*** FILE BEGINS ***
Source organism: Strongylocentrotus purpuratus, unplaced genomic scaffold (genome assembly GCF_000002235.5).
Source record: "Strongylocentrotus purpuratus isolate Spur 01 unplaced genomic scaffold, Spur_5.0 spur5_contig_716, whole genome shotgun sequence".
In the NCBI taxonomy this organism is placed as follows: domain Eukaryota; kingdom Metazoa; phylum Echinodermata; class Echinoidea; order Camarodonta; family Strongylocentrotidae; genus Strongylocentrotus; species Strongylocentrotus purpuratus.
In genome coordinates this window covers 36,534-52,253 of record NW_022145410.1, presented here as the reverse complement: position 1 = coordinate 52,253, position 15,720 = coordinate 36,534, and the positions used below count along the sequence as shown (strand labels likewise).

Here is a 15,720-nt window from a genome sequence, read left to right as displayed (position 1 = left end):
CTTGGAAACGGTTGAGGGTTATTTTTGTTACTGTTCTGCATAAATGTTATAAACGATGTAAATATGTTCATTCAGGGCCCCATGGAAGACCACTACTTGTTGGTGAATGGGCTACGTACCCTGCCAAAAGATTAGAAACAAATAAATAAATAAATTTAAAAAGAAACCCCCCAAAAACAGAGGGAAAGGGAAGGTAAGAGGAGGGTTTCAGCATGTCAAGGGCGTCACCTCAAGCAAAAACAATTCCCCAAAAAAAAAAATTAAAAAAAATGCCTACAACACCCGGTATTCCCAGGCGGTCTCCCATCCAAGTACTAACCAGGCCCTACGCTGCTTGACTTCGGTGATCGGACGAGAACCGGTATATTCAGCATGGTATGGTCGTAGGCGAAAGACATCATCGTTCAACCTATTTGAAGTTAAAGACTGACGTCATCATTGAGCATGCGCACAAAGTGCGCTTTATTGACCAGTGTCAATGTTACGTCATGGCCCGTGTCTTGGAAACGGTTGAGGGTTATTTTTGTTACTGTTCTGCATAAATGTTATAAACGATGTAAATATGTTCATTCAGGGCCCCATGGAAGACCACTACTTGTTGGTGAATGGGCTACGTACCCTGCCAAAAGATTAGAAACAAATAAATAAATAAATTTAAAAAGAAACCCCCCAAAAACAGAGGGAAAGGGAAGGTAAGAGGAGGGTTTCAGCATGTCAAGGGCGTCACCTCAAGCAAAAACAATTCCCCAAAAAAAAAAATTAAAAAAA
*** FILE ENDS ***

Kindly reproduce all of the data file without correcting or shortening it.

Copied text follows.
Source organism: Strongylocentrotus purpuratus, unplaced genomic scaffold (genome assembly GCF_000002235.5).
Source record: "Strongylocentrotus purpuratus isolate Spur 01 unplaced genomic scaffold, Spur_5.0 spur5_contig_716, whole genome shotgun sequence".
In the NCBI taxonomy this organism is placed as follows: domain Eukaryota; kingdom Metazoa; phylum Echinodermata; class Echinoidea; order Camarodonta; family Strongylocentrotidae; genus Strongylocentrotus; species Strongylocentrotus purpuratus.
In genome coordinates this window covers 36,534-52,253 of record NW_022145410.1, presented here as the reverse complement: position 1 = coordinate 52,253, position 15,720 = coordinate 36,534, and the positions used below count along the sequence as shown (strand labels likewise).

Here is a 15,720-nt window from a genome sequence, read left to right as displayed (position 1 = left end):
CTTGGAAACGGTTGAGGGTTATTTTTGTTACTGTTCTGCATAAATGTTATAAACGATGTAAATATGTTCATTCAGGGCCCCATGGAAGACCACTACTTGTTGGTGAATGGGCTACGTACCCTGCCAAAAGATTAGAAACAAATAAATAAATAAATTTAAAAAGAAACCCCCCAAAAACAGAGGGAAAGGGAAGGTAAGAGGAGGGTTTCAGCATGTCAAGGGCGTCACCTCAAGCAAAAACAATTCCCCAAAAAAAAAAATTAAAAAAAATGCCTACAACACCCGGTATTCCCAGGCGGTCTCCCATCCAAGTACTAACCAGGCCCTACGCTGCTTGACTTCGGTGATCGGACGAGAACCGGTATATTCAGCATGGTATGGTCGTAGGCGAAAGACATCATCGTTCAACCTATTTGAAGTTAAAGACTGACGTCATCATTGAGCATGCGCACAAAGTGCGCTTTATTGACCAGTGTCAATGTTACGTCATGGCCCGTGTCTTGGAAACGGTTGAGGGTTATTTTTGTTACTGTTCTGCATAAATGTTATAAACGATGTAAATATGTTCATTCAGGGCCCCATGGAAGACCACTACTTGTTGGTGAATGGGCTACGTACCCTGCCAAAAGATTAGAAACAAATAAATAAATAAATTTAAAAAGAAACCCCCCAAAAACAGAGGGAAAGGGAAGGTAAGAGGAGGGTTTCAGCATGTCAAGGGCGTCACCTCAAGCAAAAACAATTCCCCAAAAAAAAAAATTAAAAAAA